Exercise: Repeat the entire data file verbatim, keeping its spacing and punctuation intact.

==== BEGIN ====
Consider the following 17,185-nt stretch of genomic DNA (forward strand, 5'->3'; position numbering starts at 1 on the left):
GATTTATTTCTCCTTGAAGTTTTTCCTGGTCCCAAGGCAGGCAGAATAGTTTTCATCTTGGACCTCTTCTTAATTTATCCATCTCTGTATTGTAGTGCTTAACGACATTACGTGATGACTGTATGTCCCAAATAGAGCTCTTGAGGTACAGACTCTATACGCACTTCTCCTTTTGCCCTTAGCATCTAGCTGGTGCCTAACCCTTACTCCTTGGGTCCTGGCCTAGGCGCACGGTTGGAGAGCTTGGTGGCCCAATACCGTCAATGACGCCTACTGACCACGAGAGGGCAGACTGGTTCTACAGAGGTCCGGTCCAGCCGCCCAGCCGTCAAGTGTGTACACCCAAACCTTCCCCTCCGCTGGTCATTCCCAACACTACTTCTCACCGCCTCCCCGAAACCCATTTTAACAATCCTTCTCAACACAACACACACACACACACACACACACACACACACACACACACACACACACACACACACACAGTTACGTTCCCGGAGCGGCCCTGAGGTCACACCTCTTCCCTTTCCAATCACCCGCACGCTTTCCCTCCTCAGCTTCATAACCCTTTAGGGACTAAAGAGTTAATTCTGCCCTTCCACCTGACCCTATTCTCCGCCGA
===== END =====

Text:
Consider the following 17,185-nt stretch of genomic DNA (forward strand, 5'->3'; position numbering starts at 1 on the left):
GATTTATTTCTCCTTGAAGTTTTTCCTGGTCCCAAGGCAGGCAGAATAGTTTTCATCTTGGACCTCTTCTTAATTTATCCATCTCTGTATTGTAGTGCTTAACGACATTACGTGATGACTGTATGTCCCAAATAGAGCTCTTGAGGTACAGACTCTATACGCACTTCTCCTTTTGCCCTTAGCATCTAGCTGGTGCCTAACCCTTACTCCTTGGGTCCTGGCCTAGGCGCACGGTTGGAGAGCTTGGTGGCCCAATACCGTCAATGACGCCTACTGACCACGAGAGGGCAGACTGGTTCTACAGAGGTCCGGTCCAGCCGCCCAGCCGTCAAGTGTGTACACCCAAACCTTCCCCTCCGCTGGTCATTCCCAACACTACTTCTCACCGCCTCCCCGAAACCCATTTTAACAATCCTTCTCAACACAACACACACACACACACACACACACACACACACACACACACACACACACACACACACACAGTTACGTTCCCGGAGCGGCCCTGAGGTCACACCTCTTCCCTTTCCAATCACCCGCACGCTTTCCCTCCTCAGCTTCATAACCCTTTAGGGACTAAAGAGTTAATTCTGCCCTTCCACCTGACCCTATTCTCCGCCGA